COVID-19 and rheumatic diseases; helpful wearables
December 1, 2020
COVID-19 infection rates low among older adults with rheumatic diseases
Texas researchers are happy to report some reassuring news for older adults living with rheumatic diseases. A new study is showing that the COVID-19 infection incidence has been low among adults with rheumatic diseases, and most of those infected only have a mild course of illness. Additionally, deaths have been low among rheumatic disease patients infected with COVID-19.
As the COVID-19 pandemic continues to surge worldwide, the risk of serious infection, complications or fatality was unknown for adults with a rheumatic disease. Many older adults with a rheumatic disease are treated with immunosuppressant medications that leave them more susceptible to infection.
“When the pandemic started, there was concern on whether to continue or hold immune therapies among patients with rheumatic diseases because they are at increased risk for infection,” said study co-author, Dr. Akhil Sood, who is with the University of Texas Medical Branch in Galveston. “We were interested to see if these patients are at an increased risk for COVID-19 infection. If they were to become infected, we wanted to know the severity of their clinical course. This can help us to determine whether it is safe to continue or hold immune therapies in settings of COVID-19 infection.”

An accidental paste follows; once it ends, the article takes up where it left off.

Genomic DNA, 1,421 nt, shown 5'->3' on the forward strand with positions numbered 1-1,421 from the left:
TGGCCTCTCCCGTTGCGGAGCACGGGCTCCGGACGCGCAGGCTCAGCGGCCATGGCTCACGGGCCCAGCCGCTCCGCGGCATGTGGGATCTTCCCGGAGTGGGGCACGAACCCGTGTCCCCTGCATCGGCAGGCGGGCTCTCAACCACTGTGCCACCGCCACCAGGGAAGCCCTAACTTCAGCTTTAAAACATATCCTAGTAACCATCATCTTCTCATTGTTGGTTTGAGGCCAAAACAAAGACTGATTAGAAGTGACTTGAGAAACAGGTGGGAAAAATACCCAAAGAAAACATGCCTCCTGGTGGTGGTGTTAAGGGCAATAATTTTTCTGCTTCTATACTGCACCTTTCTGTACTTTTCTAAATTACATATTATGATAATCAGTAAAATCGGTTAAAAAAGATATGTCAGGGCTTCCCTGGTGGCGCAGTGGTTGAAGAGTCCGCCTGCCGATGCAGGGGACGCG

The researchers systematically searched PubMed/Medline and Scopus to identify relevant studies from January to June 2020 that reported the outcomes of COVID-19 among individuals with a rheumatic disease. They examined patients’ use of certain medications, including biologics and targeted therapy with Janus kinase (JAK) inhibitors.
The final review included 6,095 patients with rheumatic diseases, with 28% having rheumatoid arthritis and 7% having psoriatic arthritis. Of the 6,095 patients, only 123, or 2%, were positive or highly suspicious for COVID-19. Across all the studies used for the review, 68% of COVID-19 patients were taking biologics, with 31% taking anti-TNF drugs and 6% taking JAK inhibitors. Among those patients who were infected with the coronavirus, 91, or 73%, were never hospitalized. Thirteen patients who were hospitalized required admission to an ICU and four patients died.
Wearable fitness devices to combat COVID-19
A new study is showing that smart phones and wearables may be helpful in the war on COVID-19. The DETECT study, launched on March 25, uses a mobile app to collect smartwatch and activity tracker data from consenting participants. It also gathers their self-reported symptoms and diagnostic test results. Any adult living in the United States is eligible to participate in the study by downloading the research app MyDataHelps.
In a study published in “Nature Medicine”, investigators reported that wearable devices like Fitbit are capable of identifying cases of COVID-19 by evaluating changes in heart rate, sleep and activity levels, along with self-reported symptom data.